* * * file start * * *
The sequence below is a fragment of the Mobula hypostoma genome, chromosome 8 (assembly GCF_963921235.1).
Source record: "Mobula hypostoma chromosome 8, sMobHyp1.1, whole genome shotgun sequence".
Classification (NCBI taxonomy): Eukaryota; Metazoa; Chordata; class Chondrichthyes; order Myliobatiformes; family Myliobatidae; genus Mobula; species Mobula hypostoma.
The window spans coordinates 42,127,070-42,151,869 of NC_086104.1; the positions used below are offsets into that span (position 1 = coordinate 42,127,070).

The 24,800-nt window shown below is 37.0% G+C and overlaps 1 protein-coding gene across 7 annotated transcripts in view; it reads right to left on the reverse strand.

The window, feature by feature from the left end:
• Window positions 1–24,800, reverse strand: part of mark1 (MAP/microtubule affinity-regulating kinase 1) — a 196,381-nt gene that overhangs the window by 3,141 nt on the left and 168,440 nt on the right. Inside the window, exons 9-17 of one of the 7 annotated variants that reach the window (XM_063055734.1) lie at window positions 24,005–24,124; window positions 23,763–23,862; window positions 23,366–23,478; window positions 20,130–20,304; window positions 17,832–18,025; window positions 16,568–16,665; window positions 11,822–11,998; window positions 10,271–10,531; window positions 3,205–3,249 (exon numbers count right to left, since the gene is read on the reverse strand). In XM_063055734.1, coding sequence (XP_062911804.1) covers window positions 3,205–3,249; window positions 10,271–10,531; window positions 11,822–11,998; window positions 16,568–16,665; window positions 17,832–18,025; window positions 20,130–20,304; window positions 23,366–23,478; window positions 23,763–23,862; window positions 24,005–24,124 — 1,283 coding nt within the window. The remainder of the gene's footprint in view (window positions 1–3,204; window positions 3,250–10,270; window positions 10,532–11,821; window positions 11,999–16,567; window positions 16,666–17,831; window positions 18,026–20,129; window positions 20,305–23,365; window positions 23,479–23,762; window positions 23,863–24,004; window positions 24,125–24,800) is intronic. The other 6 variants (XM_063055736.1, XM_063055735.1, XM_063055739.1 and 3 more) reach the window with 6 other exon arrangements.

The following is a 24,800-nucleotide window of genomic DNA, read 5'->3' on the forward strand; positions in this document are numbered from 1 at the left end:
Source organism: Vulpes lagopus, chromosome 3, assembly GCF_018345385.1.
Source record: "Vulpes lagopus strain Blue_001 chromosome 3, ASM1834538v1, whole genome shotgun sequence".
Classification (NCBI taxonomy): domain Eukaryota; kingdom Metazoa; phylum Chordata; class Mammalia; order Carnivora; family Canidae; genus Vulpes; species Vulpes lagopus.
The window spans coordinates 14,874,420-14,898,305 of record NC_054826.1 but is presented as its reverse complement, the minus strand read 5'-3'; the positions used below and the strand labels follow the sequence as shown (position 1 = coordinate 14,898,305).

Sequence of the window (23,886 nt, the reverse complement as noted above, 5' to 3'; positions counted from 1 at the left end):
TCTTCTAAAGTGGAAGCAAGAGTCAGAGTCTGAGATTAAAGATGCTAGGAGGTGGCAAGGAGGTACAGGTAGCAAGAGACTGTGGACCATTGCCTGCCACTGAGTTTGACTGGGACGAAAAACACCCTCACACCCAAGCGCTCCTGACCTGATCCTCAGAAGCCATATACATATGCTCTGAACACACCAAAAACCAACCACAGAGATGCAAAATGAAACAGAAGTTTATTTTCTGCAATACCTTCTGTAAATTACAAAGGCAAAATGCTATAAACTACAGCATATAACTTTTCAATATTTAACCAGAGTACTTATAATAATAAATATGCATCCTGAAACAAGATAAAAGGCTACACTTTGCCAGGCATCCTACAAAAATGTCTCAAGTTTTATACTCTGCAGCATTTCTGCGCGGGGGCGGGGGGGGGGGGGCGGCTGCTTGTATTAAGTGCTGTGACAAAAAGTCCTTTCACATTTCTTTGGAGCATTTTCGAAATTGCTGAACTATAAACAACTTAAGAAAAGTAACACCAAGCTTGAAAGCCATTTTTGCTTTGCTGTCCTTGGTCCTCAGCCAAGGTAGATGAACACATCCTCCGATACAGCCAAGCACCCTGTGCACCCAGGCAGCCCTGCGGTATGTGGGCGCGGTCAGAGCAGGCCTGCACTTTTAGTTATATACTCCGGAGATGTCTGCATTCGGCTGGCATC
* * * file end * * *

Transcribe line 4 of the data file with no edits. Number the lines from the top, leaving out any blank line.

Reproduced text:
The window spans coordinates 42,127,070-42,151,869 of NC_086104.1; the positions used below are offsets into that span (position 1 = coordinate 42,127,070).